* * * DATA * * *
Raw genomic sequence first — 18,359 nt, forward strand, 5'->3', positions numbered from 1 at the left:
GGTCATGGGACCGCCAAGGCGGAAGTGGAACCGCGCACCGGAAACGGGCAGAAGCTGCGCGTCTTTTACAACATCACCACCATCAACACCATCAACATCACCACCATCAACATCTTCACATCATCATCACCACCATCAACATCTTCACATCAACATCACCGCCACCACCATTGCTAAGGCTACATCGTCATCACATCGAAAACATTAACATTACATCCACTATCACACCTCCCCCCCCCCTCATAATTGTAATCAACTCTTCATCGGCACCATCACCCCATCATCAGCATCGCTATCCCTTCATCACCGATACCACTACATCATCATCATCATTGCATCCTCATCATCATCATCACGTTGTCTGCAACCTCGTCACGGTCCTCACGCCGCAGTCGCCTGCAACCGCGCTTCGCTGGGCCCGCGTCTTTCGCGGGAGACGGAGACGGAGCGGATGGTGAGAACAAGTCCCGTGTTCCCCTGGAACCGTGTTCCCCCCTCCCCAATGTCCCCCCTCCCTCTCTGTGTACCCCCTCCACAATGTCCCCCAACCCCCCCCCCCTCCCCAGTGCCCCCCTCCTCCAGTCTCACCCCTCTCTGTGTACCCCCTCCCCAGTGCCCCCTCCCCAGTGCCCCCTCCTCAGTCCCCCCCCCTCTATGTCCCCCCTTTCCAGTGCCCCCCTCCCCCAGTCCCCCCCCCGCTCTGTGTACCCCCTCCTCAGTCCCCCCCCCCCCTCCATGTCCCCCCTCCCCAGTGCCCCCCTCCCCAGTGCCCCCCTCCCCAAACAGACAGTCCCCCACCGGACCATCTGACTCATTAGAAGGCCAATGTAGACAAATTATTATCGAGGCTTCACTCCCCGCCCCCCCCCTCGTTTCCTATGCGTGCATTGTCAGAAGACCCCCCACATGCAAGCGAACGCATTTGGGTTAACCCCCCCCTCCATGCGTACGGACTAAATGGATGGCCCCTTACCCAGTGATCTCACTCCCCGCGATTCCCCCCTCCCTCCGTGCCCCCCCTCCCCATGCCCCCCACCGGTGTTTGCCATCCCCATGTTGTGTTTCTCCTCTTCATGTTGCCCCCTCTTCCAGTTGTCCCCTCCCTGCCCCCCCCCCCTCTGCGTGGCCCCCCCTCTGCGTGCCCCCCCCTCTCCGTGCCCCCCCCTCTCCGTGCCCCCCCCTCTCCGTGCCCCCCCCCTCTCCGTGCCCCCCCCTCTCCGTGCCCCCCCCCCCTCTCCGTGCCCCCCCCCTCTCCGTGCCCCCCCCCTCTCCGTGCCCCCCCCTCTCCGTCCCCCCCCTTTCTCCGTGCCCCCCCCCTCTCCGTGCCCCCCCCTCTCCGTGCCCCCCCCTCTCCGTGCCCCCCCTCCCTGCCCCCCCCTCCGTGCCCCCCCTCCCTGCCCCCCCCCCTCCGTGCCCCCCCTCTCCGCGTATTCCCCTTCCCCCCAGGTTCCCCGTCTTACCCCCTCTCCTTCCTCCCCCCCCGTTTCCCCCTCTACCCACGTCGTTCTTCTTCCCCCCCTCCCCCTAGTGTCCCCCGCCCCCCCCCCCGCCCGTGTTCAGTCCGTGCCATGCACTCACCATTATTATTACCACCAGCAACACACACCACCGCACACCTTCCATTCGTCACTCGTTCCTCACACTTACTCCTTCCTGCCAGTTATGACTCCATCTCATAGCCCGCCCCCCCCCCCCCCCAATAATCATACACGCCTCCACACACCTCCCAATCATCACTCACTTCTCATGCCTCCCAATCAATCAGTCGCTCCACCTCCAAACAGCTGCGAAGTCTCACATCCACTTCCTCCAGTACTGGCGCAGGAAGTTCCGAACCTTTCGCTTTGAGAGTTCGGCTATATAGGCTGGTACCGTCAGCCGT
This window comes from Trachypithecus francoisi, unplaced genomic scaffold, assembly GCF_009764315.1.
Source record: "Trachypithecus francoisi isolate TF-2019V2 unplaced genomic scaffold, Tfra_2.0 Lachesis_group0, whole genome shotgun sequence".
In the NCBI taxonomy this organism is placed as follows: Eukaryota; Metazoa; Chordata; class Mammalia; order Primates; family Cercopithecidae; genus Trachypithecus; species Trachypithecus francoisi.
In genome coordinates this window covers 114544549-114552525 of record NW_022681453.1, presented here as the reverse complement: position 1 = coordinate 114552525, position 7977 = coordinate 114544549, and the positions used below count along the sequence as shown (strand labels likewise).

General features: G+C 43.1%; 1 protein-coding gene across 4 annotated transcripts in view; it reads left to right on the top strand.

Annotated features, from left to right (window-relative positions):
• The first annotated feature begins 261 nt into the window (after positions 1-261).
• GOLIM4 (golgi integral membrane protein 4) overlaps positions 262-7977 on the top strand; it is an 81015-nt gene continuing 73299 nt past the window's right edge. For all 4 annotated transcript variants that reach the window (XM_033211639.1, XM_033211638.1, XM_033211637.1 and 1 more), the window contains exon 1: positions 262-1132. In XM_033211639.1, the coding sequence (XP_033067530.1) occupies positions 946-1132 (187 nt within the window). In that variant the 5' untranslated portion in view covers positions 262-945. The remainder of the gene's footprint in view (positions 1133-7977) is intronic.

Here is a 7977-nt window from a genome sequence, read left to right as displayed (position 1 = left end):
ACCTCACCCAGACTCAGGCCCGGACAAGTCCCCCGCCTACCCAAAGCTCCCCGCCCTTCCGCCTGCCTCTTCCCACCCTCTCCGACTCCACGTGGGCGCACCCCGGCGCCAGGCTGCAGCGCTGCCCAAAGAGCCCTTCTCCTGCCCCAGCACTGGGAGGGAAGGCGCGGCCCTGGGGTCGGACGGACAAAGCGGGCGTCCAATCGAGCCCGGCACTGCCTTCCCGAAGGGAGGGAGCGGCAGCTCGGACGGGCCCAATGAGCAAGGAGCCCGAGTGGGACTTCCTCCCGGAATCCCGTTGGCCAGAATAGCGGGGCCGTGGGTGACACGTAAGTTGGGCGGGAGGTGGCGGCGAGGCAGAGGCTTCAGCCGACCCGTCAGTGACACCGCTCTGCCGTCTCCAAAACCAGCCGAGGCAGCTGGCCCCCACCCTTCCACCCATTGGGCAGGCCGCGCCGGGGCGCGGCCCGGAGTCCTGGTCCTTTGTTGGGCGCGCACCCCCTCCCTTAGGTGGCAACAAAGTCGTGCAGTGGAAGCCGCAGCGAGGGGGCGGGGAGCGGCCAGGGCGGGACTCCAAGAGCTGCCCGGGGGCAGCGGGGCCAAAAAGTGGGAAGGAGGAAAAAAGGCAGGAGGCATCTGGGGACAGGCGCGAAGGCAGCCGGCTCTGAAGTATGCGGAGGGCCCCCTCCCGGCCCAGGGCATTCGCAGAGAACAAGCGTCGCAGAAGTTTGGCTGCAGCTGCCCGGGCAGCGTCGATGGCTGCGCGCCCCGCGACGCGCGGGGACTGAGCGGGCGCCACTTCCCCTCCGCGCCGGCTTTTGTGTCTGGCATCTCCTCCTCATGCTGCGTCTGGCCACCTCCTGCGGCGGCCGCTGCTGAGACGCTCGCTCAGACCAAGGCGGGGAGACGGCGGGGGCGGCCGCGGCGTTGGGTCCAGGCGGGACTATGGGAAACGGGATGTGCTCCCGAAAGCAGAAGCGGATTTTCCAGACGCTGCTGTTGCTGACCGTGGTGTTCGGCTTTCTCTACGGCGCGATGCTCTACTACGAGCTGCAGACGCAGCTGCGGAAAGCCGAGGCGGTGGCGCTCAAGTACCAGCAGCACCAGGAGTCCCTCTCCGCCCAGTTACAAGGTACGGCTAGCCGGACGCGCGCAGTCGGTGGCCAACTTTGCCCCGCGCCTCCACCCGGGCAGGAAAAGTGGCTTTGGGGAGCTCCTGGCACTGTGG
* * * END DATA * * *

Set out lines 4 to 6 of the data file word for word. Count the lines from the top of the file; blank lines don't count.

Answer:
Source record: "Trachypithecus francoisi isolate TF-2019V2 unplaced genomic scaffold, Tfra_2.0 Lachesis_group0, whole genome shotgun sequence".
In the NCBI taxonomy this organism is placed as follows: Eukaryota; Metazoa; Chordata; class Mammalia; order Primates; family Cercopithecidae; genus Trachypithecus; species Trachypithecus francoisi.
In genome coordinates this window covers 114544549-114552525 of record NW_022681453.1, presented here as the reverse complement: position 1 = coordinate 114552525, position 7977 = coordinate 114544549, and the positions used below count along the sequence as shown (strand labels likewise).